Why you should have a Will when you’re young

It’s a hard truth but death won’t wait for you to have your affairs in order. Death also doesn’t care if you’re 21 or 98 which means you should be prepared by creating a Will. Anything can happen.

Many young adults avoid writing a Will because they think they are not old or wealthy enough to need one. However, life can be unexpected so it’s crucial to have one regardless of age or finances.

A Will is a formal document that designates care for dependents, leaves instructions for what you want to happen to your belongings, property and finances and protects loved ones from legal hassles or uncertainty when dealing with your estate after your gone.

Owning one is an important milestone in becoming a responsible adult because it allows you to control what happens to your property, whether a house, a savings account, or even a CD collection. Having a Will doesn’t declare to the world that you’re rich but that you care for those you leave behind. It also demonstrates that you are being responsible by organising your affairs.

Having a Will in place is the best use of both your time and money, and are not as expensive as you may believe.

Why is having a Will is important?

Life events happen unexpectedly and so does death. Don’t put off protecting your family’s future because you would rather spend the money on something frivolous now which will not help your family in the event of your death.

If you die without a Will, the decision of what happens to your property and finances, no matter how meager,  is decided by probate laws, and the final outcome may not be what you intended. This could result in your family not receiving what you want them too. This is especially important if you’re not married and in a serious relationship, and/or have children.

Not owning a Will almost always costs your friends and family considerable time and money. Your estate may be distributed according to the laws of Intestacy if you don’t own one.

If you are young, you know that you’ll be going through a number of life changing events. You are likely to form new relationships, buy a house, accumulate assets, maybe even have children. At each of these life events, you should at first create and then review and update your Will.

If you have a family, are unmarried and sadly pass away, your loved ones may not be protected, depending on how you have managed your assets and estate.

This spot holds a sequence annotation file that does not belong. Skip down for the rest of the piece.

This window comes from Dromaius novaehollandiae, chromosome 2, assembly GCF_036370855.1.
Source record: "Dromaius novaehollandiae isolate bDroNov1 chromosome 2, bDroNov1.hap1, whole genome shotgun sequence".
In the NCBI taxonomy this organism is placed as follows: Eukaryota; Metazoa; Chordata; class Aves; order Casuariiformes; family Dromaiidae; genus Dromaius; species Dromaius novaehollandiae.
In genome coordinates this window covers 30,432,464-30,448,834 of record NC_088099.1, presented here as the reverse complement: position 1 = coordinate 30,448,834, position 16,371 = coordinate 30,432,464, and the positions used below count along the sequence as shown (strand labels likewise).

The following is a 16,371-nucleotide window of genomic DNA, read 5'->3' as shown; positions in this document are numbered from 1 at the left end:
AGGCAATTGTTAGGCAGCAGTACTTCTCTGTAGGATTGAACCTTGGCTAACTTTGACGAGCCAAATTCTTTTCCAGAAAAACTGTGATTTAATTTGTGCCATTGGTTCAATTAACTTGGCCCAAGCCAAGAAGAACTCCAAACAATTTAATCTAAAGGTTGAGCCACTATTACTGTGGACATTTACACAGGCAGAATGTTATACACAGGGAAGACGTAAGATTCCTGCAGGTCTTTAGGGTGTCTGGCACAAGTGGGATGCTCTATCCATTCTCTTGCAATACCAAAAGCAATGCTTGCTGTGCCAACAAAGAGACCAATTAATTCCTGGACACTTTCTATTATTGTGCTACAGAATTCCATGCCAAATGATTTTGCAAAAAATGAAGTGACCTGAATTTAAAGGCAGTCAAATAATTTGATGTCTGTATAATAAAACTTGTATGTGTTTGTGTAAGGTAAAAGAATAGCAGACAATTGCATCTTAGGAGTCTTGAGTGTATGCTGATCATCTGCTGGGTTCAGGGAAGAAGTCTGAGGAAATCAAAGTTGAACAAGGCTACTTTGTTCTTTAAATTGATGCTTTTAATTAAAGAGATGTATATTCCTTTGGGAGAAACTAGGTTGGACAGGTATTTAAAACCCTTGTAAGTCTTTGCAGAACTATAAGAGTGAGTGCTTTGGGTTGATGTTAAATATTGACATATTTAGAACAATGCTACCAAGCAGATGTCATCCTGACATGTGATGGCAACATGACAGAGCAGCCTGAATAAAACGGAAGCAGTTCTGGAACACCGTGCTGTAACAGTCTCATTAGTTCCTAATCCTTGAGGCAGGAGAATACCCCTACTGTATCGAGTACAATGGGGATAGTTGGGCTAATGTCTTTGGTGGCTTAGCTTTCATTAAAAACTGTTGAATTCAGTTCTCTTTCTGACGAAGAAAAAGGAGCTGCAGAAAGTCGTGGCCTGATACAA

If you are the sole name on a mortgage of a house, your partner may not be entitled to the house and may have to leave. If you do not have a joint bank account, your finances may not be left to your partner. And, without legal documentation and proof of ownership, your partner may not be entitled to your possessions. Creating a Will allows you to decide where your possessions, finances and estate goes and helps protect your family.

How to make a Will

A common misconception with Wills is that they are probably expensive, and that they are a hassle to create. However, working with a Wills specialist at a solicitors, this is not the case. At Howells they start from £150.00 + VAT for a basic single Will.

It is also important to instruct a solicitors rather than draft it yourself, as poorly written Wills can come with hidden costs and stress at a later stage. See more on this in our ‘Why you need a Will’ article.

The first steps in writing a Will is to make a detailed list of all your possessions, which could include bank accounts, electronics, or a car.

Next, if you have children or pets, think about who you would like to take care of them and name those people as guardians. You also must decide who will be executor of your estate. This is the person who will protect your property and ensure that all matters are handled as instructed by you.

Once you have an idea of the matters you would like to see in your Will, you should have a qualified specialist prepare it for you.  This is where Howells can help.

After your Will is completed, it is necessary to update it when changes in your life occur, such as inheriting property, getting married (or divorced), or having a new baby.

Writing a Will may seem to be an unnecessary task given your age or lack of significant assets, but it should not be ignored. Having a valid Will in place provides you with peace of mind, knowing that if the unthinkable happens, you have taken care of the people and things that are most important to you.

You can email Howells to make an appointment with our Wills, Trusts & Probate team at [email protected], or call us:

Sheffield0114 249 66 66

Barnsley: 0122 680 51 90

Rotherham0170 936 40 00

If you would like to keep up to date with the news from Howells Solicitors, receive exclusive offers and free legal advice, sign up to our mailing list here

 

Share: